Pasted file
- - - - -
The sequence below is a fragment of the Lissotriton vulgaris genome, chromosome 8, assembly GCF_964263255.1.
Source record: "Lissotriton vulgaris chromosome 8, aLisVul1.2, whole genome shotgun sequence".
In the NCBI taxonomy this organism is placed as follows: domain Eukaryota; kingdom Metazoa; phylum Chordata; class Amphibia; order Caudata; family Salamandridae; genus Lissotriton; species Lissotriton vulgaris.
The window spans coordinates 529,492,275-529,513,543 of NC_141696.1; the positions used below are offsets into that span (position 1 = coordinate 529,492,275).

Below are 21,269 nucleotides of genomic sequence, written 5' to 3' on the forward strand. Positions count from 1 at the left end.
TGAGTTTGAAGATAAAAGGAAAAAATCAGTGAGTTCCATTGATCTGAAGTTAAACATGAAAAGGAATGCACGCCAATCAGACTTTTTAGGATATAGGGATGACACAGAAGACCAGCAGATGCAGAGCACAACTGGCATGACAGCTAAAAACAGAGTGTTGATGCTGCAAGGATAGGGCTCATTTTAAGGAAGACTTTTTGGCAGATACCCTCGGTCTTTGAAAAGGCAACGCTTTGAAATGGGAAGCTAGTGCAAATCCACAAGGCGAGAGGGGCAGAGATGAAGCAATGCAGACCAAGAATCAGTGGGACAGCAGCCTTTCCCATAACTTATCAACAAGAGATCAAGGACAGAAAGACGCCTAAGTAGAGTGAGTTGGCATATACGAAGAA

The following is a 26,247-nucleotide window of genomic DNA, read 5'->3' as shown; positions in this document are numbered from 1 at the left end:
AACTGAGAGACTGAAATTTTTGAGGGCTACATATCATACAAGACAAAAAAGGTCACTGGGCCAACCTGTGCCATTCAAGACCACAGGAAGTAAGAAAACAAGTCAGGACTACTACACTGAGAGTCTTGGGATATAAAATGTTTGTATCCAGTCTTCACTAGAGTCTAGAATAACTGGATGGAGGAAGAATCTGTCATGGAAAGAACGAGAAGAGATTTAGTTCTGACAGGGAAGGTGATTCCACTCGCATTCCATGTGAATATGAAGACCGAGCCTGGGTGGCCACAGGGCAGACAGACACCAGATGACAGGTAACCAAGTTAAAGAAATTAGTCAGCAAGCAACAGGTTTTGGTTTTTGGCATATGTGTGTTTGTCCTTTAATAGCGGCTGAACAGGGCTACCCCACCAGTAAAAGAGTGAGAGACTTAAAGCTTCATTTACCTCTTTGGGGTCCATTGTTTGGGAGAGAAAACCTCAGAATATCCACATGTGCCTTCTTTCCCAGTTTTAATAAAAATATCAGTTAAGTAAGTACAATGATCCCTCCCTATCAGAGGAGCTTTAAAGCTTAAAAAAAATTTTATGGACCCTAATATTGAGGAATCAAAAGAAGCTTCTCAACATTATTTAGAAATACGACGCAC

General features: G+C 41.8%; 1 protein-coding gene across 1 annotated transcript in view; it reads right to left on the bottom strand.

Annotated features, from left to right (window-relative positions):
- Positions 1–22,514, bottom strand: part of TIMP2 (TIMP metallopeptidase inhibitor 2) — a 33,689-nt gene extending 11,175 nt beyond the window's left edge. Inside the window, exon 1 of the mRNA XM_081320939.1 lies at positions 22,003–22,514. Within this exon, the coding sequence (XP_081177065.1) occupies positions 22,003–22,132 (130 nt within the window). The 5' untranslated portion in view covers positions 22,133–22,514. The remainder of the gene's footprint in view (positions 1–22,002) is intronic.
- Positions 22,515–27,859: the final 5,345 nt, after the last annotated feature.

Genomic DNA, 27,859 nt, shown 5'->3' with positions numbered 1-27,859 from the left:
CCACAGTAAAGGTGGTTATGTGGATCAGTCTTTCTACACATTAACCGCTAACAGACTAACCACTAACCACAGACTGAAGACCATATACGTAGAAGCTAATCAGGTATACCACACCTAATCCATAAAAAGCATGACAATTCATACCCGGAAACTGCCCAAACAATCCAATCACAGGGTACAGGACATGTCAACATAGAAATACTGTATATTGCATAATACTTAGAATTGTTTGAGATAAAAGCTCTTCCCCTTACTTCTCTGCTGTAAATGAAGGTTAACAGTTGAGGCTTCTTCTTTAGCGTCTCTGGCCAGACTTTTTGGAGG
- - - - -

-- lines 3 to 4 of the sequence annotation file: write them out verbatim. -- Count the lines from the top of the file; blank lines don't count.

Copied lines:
In the NCBI taxonomy this organism is placed as follows: domain Eukaryota; kingdom Metazoa; phylum Chordata; class Amphibia; order Caudata; family Salamandridae; genus Lissotriton; species Lissotriton vulgaris.
The window spans coordinates 529,492,275-529,513,543 of NC_141696.1; the positions used below are offsets into that span (position 1 = coordinate 529,492,275).